Interview with the CTO of Moeco: It’s Great to Have a Relaxed Remote Developer in a Hammock

14 min readApr 15, 2019

This time our guest is Alex Korolkov the CTO of blockchain platform Moeco. During our discussion, we talked about the rules of hiring remote employees, managing distributed teams, forced vacation as a last resort, and why it’s great to have a relaxed remote developer in a hammock.

At 6nomads, we’re trying to identify the profile of successful remote specialists to make the search, selection, and hiring process much easier. How would you identify such specialists? What makes them different?

It’s all about self-discipline, self-management, as well as the ability to ask the right questions and search for answers independently.

Usually, specialists identify their working hours very clearly. If an employee starts to work off schedule, this is a sure sign that remote work isn’t suitable for him/her. For example, if a developer writes to me at 2 am, but no one asked them to work overtime, there is no such situation that would require it. It’s really important for specialists to realize their working hours, because burnout is common in terms of remote work.

Not underworking, but overworking is the biggest problem in terms of remote work, isn’t it?

If an employee doesn’t work, doesn’t cope with the tasks, then you fire them — it’s that simple.

It’s useless to track time: everyone is different, and they need different amounts of time for the same tasks. Moreover, in the summer they cope with tasks quicker than in the winter, because in winter all processes in Russia work worse. Instead of tracking time, you need to count delivery time: you should split tasks up into smaller ones together with the employee and control the implementation of two tasks per day. If one or two tasks haven’t been done, you need to define why it happened, involve other people in the decision.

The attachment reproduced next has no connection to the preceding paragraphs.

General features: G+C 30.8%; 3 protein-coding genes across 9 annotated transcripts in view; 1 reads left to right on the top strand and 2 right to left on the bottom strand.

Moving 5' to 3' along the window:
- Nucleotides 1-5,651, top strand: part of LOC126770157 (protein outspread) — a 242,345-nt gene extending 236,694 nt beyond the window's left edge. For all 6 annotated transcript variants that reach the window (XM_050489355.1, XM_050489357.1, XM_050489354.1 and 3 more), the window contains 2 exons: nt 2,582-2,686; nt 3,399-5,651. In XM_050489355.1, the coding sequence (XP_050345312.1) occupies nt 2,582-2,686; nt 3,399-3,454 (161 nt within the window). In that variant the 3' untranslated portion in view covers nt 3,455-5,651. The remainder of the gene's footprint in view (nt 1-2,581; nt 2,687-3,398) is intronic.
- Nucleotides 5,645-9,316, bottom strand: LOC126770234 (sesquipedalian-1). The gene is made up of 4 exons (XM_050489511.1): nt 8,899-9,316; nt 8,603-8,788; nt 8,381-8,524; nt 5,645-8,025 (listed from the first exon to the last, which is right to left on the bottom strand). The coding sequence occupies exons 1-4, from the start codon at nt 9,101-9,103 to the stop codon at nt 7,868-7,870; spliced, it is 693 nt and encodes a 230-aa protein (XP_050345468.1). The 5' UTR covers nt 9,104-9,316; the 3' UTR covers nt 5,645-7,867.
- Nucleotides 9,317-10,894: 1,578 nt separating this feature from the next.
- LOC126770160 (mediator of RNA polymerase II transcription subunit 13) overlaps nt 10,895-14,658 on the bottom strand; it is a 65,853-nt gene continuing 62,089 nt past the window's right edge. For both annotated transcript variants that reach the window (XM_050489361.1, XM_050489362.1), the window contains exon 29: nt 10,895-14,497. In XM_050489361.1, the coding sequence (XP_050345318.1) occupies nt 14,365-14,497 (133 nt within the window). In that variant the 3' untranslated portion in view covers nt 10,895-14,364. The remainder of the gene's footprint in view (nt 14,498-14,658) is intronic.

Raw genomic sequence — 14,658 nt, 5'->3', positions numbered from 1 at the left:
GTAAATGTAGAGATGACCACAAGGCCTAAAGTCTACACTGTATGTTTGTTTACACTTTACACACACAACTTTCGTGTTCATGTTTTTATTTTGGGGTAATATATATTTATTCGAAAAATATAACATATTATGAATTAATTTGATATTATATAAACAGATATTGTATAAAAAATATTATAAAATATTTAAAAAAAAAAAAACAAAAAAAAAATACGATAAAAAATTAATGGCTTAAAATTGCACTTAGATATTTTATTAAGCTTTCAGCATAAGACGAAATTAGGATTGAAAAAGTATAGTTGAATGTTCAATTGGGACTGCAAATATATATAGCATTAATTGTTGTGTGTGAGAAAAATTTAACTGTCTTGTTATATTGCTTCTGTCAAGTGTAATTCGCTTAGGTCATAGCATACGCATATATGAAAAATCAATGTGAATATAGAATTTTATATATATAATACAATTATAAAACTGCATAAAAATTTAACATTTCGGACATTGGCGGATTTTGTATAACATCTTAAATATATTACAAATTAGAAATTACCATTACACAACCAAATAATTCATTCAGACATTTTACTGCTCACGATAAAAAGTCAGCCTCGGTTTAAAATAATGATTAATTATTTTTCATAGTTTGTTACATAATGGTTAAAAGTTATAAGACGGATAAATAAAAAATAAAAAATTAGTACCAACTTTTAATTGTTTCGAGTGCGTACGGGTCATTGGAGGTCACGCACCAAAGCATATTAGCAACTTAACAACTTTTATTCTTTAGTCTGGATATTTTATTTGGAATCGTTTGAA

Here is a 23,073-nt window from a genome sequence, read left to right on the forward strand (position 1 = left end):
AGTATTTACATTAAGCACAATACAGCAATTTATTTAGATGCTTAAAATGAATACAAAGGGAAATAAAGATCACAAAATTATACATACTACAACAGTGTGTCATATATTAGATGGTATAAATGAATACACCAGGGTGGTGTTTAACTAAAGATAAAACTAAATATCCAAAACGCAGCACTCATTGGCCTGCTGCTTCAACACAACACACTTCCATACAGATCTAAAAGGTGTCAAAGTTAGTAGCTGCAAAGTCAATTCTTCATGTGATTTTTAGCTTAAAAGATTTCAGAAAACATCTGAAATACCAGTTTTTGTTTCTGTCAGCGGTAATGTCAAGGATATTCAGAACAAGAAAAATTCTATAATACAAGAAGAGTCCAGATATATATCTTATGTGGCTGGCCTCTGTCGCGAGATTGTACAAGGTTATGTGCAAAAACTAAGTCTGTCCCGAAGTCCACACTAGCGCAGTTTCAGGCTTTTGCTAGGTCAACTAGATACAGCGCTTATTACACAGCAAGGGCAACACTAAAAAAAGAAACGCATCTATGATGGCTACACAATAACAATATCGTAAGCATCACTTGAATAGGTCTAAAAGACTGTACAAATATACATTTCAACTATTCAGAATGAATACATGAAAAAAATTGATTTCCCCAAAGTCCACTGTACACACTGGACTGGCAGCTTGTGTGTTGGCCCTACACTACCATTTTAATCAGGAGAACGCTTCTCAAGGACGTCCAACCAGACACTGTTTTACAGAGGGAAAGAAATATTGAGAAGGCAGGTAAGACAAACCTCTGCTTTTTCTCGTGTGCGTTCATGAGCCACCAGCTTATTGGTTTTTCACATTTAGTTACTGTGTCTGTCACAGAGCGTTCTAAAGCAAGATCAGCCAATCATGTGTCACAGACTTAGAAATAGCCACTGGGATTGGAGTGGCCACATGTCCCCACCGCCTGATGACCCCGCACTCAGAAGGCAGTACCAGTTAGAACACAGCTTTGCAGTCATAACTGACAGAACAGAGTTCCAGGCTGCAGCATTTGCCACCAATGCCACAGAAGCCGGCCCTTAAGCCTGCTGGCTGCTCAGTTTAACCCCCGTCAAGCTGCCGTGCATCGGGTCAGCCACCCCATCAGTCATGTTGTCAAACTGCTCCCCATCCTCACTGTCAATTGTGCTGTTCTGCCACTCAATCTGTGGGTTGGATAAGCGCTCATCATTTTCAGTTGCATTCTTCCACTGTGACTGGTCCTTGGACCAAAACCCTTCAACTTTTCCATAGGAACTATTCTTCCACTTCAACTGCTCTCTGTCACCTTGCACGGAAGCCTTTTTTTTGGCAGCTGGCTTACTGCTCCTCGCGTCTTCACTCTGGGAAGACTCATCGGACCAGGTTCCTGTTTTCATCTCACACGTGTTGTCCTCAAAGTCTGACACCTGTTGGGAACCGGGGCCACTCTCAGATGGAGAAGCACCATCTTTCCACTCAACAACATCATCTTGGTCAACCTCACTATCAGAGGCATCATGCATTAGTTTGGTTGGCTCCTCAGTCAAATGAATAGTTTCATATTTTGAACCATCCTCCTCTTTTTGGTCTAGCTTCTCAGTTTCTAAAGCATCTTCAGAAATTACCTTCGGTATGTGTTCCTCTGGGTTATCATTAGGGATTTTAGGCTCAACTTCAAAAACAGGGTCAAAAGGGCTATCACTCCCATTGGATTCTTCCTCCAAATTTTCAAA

No one cares that a developer doesn’t work according to a schedule if they do at least these two tasks per day. But, there are some signs of employee burnout: they start to do more and more tasks; they aren’t able to stop, and, as a result, they fizzle out. Sometimes, I take away access for two weeks when a developer works too much.

So, you have a kind of “parental controls”. You have mentioned aspects that can be tracked in the work process. But, how could you determine a long term and productive collaboration with the developer from the very beginning?

You can find out by using leading questions during the interview.

For example: if a person is late for an interview, this is a sure sign that they don’t know how to manage their time. Even during the probationary period, it’s quite easy to understand whether a candidate is able to use a calendar or not: you create an event, but you don’t tell them about it. People have to know how to use a calendar.

Also, it’s very important to know how a person works with text: if they’re able to write a coherent and consistent paragraph without stupid mistakes, it’ll most likely be convenient to work with them. This skill is especially indicative even for developers. Moreover, I know excellent product managers who aren’t able to write such a paragraph.

You mentioned writing skills. We’ve faced two points of view about communication in distributed teams: some consider the ability to write critically important, not only because it’s a basic skill that shows structure and consistency, but also because almost all communication has a written form and it’s important to express your point of view clearly; others believe that chats and messages are only a “band-aid”, and issues should be solved and discussed only through verbal communication. What do you think?

Verbal communication instead of chatting? I try to avoid verbal communication on important topics.

I think it depends a lot on people. With my co-workers, it doesn’t fit at all. I can critique them in this way, but for discussion it is better in chat. If we misunderstand each other and have a disagreement in a chat, then we can call each other and immediately solve everything. But, if we yell at each other, then the chat won’t help.

Is it possible to say that it’s necessary to grow for remote work? To be “molded” through office work, to advance in your career? We found that successful remote developers are about 30 years old. From your experience, is it important to look for such specialists?

Highly qualified employees are always older, but now there are two 24 and 25 years old developers in our team.

There are no age limits in the searching process. If an introvert likes their job, they could write great code at the age of 15 and work remotely perfectly.

There is no correlation between age and responsibility, is that right?

Responsibility is a little bit different. Responsibility isn’t about a process, it’s about a project. If you formulate a project incorrectly, a person who usually does pretty good delivery suddenly stops doing it for some emotional reasons. This’s not related to responsibility.